NEW YORK (MainStreet) — Mark your calendar. Open your to-do list. April 10, 12:01 am PT is when Apple puts the Apple Watch up for sale - with delivery starting on April 24.
If you want an Apple Watch in the first wave, don’t delay. Experts are uncertain exactly how successful this product will be over the long run, but there’s wide belief that there are plenty of Apple fans who will swamp the early delivery lines.
Will you buy it? Should you? Answers do not come quickly. Will new owners get true value?
Understand: there is a market for smart watches. Research from Acquity Group said that 5% of us want to buy a smart watch in the next year. Some 23% of consumers said they want a smart watch in the next five years. But smart watches won’t come cheap.
To review: the entry level price for the Apple Watch is $349 for the aluminum version, $549 for steel. The gold Limited Edition starts at $10,000. To make the watch do anything useful you also need an iPhone 6 or 6 Plus or a 5 series phone (5, 5S, 5C). Older phones need not apply.
Note: the argument for an Apple Watch may be strongest for iPhone 5 series owners who, for whatever reason, don’t wish to upgrade to an iPhone 6. That’s because the Apple Watch will enable Apple Pay for those users, something their phones cannot otherwise do. If you want Apple Pay and you also want to keep a 5 series iPhone, your decision is made.
The other must-buy argument: if there is an Apple Watch app that you really crave. Check the list. Right now, frankly, it’s slender. Definitely some apps already are slick. The SPG app - the company runs Westin, St. Regis, W hotels and more - allows the app to function as your hotel room key. Fun? Yes. But it’s not a must-use. But new apps post frequently and Apple is genius at stimulating app developer creativity.
Argument for the “I Want It” side:
For the next several days the loudest argument you will hear is from the buy-now crowd. The core argument: Apple Watch will be cool tech bling and what louder statement than to be an early adopter? Comedian Dan Nainan said he is personally buying two Apple Watches for himself and another five for clients. He added that he is planning to post “an unboxing” video on the 24.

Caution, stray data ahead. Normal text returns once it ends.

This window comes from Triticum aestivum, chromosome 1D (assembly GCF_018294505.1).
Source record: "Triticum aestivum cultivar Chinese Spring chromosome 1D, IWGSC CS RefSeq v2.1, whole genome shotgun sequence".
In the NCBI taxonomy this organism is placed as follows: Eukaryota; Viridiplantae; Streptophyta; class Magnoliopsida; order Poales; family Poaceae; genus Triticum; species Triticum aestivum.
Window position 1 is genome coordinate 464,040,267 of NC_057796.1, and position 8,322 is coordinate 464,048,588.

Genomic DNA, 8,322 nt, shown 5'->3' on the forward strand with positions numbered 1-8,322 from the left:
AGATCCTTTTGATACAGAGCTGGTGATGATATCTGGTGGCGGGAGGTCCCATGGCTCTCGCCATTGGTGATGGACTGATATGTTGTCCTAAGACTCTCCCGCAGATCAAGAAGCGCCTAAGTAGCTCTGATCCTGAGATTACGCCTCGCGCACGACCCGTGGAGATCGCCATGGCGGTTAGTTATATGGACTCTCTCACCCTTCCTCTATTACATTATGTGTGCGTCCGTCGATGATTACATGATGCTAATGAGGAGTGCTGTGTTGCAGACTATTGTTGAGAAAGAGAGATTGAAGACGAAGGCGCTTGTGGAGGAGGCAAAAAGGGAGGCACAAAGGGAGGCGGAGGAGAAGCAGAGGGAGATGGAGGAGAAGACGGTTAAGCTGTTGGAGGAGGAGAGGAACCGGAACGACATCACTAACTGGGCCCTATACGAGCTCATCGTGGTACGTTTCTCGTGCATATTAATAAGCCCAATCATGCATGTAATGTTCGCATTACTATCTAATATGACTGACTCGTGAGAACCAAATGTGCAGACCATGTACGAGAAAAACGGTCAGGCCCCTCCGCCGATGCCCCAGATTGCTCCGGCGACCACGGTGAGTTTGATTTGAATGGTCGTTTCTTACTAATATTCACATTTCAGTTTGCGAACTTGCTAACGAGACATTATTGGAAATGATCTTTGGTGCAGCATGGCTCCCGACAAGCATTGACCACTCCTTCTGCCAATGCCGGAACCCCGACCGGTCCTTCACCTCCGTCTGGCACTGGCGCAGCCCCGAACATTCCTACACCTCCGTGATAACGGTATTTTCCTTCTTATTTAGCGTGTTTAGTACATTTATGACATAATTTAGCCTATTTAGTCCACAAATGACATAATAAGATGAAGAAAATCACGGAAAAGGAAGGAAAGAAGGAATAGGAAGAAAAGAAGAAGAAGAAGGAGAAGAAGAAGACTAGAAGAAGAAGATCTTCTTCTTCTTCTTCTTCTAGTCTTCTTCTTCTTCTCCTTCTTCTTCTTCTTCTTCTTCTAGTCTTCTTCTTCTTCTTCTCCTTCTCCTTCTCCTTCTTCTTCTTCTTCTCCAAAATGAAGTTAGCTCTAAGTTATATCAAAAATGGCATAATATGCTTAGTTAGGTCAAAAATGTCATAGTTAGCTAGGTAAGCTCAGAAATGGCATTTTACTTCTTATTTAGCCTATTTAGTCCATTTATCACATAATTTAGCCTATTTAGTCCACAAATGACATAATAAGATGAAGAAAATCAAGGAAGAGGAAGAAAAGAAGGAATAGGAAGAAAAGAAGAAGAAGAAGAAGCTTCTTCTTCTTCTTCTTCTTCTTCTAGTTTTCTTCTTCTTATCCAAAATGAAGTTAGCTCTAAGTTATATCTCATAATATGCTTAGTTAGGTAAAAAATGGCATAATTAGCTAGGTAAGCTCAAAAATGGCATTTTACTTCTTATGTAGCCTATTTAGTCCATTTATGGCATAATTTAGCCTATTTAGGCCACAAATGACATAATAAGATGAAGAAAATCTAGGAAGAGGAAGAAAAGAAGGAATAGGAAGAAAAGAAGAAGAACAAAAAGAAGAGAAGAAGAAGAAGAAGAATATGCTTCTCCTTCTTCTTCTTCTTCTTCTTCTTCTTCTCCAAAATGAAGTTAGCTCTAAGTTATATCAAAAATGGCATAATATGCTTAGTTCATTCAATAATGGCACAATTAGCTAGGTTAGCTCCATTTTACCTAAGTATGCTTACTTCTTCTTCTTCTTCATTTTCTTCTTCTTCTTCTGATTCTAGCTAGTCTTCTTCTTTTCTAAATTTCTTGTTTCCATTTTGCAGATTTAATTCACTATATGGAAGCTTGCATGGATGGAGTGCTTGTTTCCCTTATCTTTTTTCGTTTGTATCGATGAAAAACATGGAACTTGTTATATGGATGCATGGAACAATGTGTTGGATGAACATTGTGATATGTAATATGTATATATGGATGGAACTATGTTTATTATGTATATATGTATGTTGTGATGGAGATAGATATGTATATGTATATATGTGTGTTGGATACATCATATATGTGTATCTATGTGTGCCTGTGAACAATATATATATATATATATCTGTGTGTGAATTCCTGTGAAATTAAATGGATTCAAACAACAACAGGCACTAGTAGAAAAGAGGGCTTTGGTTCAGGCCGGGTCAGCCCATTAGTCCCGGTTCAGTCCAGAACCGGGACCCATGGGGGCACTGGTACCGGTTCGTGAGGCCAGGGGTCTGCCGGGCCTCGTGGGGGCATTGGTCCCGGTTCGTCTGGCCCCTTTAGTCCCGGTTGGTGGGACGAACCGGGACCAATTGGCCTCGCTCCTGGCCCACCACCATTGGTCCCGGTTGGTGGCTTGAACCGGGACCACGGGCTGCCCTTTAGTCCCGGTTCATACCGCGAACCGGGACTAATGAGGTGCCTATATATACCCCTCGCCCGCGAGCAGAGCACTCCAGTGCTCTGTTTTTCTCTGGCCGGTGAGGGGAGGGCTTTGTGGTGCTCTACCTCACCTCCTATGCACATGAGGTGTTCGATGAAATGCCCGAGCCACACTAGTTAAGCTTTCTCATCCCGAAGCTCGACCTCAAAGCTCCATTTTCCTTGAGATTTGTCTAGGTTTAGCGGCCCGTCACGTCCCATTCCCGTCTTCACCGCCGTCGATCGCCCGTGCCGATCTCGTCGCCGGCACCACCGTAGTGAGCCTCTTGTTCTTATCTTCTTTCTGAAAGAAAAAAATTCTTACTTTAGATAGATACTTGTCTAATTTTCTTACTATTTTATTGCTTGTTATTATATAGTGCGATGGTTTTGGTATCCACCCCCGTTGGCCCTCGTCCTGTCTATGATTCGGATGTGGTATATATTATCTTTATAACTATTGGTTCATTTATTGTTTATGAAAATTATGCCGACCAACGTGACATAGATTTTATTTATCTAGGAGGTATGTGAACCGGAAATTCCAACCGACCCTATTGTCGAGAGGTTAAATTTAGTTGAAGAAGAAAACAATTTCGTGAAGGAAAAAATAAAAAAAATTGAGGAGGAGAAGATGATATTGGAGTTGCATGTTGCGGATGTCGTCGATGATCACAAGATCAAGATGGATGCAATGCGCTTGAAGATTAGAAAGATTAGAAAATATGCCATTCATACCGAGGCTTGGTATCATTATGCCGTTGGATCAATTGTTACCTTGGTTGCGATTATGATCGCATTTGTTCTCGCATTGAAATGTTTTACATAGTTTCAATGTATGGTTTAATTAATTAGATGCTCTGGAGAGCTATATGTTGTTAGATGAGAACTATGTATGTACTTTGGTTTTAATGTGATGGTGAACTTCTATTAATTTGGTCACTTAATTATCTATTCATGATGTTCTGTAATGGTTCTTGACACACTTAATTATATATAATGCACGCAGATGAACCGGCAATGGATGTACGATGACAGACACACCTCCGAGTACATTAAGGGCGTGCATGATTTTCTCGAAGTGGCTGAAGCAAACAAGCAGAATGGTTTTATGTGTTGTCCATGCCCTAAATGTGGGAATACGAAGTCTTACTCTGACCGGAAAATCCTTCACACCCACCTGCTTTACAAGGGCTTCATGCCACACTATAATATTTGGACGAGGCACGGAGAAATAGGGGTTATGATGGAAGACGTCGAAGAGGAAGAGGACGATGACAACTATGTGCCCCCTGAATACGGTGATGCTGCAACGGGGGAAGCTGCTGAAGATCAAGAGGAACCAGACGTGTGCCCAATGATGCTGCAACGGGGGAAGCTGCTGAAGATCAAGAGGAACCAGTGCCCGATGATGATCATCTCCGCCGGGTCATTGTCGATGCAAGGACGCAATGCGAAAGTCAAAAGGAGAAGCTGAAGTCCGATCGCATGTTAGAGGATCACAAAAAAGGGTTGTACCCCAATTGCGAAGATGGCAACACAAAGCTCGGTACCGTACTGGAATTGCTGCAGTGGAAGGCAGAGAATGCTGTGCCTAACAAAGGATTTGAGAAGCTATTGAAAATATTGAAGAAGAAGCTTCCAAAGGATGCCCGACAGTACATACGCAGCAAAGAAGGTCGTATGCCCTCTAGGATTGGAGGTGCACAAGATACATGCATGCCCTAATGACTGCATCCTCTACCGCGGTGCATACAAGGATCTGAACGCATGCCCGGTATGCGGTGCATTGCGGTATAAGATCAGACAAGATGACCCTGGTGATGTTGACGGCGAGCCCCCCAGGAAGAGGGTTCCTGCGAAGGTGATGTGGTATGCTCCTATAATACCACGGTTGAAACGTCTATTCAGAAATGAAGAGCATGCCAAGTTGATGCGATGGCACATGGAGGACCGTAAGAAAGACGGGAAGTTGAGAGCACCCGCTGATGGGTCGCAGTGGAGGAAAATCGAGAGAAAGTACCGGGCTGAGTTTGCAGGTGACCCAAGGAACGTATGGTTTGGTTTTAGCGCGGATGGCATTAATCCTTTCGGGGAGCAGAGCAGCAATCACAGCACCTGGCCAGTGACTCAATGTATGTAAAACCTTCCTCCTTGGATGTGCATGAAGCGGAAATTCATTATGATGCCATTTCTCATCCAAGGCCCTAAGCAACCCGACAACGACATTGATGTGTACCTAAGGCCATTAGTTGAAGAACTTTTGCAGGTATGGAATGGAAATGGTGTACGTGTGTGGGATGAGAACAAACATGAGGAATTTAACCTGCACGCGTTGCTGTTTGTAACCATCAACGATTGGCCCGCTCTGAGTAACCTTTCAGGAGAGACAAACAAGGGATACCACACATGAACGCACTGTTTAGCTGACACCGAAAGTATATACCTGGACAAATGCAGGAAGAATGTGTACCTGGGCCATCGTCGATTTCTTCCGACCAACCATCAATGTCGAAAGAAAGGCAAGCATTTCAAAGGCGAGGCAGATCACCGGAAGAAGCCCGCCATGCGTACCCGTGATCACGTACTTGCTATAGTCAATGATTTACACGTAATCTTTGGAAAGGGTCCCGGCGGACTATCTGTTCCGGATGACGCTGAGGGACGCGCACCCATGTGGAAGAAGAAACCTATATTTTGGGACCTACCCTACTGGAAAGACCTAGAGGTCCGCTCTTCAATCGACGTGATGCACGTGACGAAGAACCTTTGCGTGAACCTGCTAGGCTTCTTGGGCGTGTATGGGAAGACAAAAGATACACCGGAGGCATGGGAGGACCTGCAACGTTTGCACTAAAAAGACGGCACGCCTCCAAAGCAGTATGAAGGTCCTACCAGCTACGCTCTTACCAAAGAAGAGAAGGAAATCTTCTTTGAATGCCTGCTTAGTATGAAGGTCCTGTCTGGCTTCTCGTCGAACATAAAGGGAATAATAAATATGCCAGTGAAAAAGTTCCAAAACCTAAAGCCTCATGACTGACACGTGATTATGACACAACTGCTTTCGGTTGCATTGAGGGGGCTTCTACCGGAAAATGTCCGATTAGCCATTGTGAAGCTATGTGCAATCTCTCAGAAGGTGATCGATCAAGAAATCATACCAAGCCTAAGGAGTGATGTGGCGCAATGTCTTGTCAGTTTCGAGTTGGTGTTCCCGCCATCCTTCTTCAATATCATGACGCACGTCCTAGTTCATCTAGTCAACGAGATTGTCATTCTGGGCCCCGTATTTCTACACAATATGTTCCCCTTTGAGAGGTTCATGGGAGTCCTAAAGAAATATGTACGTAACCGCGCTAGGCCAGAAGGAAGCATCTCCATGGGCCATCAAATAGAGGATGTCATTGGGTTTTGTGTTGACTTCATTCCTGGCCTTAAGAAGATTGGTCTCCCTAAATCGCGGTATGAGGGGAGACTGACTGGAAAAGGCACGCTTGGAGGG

As for that full-speed-ahead plan, Brian Lawley, founder of product management company the 280 Group, was less enthused: “If you want to be known as the Apple Watch person and have a spare $349 to $17,000, then buy one. That said, it remains to be seen whether people with Apple Watches will be envied or whether they’ll get the same reaction that Google Glass wearers got.”
Lawley is right: Google Glass went from kind of cool, maybe, to downright scorned. Nobody knows what Apple Watch’s coolness trajectory holds.
Which bring up another point: the Apple Watch naysayers are gaining in volume. Financial planner Ed Snyder of Oaktree Financial Advisers in Carmel, Ind. offered the succinct argument for saying “no” to Apple Watch: “Unless you have money to blow, I don't understand why you would buy this watch. The cheapest one is $349. Most people should not be spending that much for a watch. I understand it's more than just a watch but isn't that why we have smartphones?”
Snyder has a point. In many ways, the Apple Watch is an iPhone accessory, and what phone needs a pricey accessory?
The good news: there is a third option. Wait. Zach Feldman, chief academic officer at the New York Code + Design Academy, told why delay may be the smartest move right now.
“With the Apple Watch coming out this week, my opinion of it is different than the revamped MacBook, which I would purchase," Feldman said. "The first reason is the app ecosystem. For such a new platform, it just won't have the amount of applications or application maturity that the average Apple consumer expects. The battery life is also stated as only a day. Considering I have trouble remembering to charge my Jawbone Up24, which usually lasts for a week on a charge, I can imagine this could be a big problem. Personally, I'd wait for generation two, which is when I might get one.”
Think on that. Apple, almost always, gets a product a lot more right in its second iteration - and with an app-based Apple Watch, there also will be a lot more apps than a year from now. What’s the harm in waiting on this one? Really no harm at all, at least not for anybody who doesn’t have to be first on the block.
Also caveat emptor: many early reviewers have noted Apple Watch has a steep learning curve. Expect a day - or three - of deep diving into the small format computer on your wrist before it does much useful. Do you have the time? Now?
Still uncertain? Apple knows your name, and it has a fourth choice. Make an appointment to go into an Apple Store, starting Friday, Apple 10, for a few quality minutes spent with an Apple Watch and a sales rep. Apple is betting you won’t walk out without placing an order. What’s your bet?
—Written by Robert McGarvey for MainStreet